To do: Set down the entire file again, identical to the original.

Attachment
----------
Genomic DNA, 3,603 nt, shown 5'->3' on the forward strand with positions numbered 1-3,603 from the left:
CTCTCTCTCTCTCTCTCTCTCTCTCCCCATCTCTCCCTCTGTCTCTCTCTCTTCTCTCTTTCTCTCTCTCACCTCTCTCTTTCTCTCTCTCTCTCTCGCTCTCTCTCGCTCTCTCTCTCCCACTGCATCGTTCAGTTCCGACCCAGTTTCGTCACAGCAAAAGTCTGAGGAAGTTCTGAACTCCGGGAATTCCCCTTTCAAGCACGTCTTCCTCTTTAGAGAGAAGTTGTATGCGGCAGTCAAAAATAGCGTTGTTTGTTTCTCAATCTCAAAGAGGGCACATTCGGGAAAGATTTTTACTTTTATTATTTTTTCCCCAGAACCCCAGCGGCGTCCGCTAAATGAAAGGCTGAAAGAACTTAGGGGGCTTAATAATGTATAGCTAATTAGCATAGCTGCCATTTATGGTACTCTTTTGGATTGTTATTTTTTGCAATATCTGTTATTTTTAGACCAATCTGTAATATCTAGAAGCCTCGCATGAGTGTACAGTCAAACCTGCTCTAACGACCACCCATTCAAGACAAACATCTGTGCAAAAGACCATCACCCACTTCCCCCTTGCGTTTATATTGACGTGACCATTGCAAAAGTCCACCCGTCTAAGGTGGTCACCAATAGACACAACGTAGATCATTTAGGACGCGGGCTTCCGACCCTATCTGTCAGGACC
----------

Genomic DNA, 3,603 nt, shown 5'->3' on the forward strand with positions numbered 1-3,603 from the left:
CTCTCTCTCTCTCTCTCTCTCTCTCCCCATCTCTCCCTCTGTCTCTCTCTCTTCTCTCTTTCTCTCTCTCACCTCTCTCTTTCTCTCTCTCTCTCTCGCTCTCTCTCGCTCTCTCTCTCCCACTGCATCGTTCAGTTCCGACCCAGTTTCGTCACAGCAAAAGTCTGAGGAAGTTCTGAACTCCGGGAATTCCCCTTTCAAGCACGTCTTCCTCTTTAGAGAGAAGTTGTATGCGGCAGTCAAAAATAGCGTTGTTTGTTTCTCAATCTCAAAGAGGGCACATTCGGGAAAGATTTTTACTTTTATTATTTTTTCCCCAGAACCCCAGCGGCGTCCGCTAAATGAAAGGCTGAAAGAACTTAGGGGGCTTAATAATGTATAGCTAATTAGCATAGCTGCCATTTATGGTACTCTTTTGGATTGTTATTTTTTGCAATATCTGTTATTTTTAGACCAATCTGTAATATCTAGAAGCCTCGCATGAGTGTACAGTCAAACCTGCTCTAACGACCACCCATTCAAGACAAACATCTGTGCAAAAGACCATCACCCACTTCCCCCTTGCGTTTATATTGACGTGACCATTGCAAAAGTCCACCCGTCTAAGGTGGTCACCAATAGACACAACGTAGATCATTTAGGACGCGGGCTTCCGACCCTATCTGTCAGGACC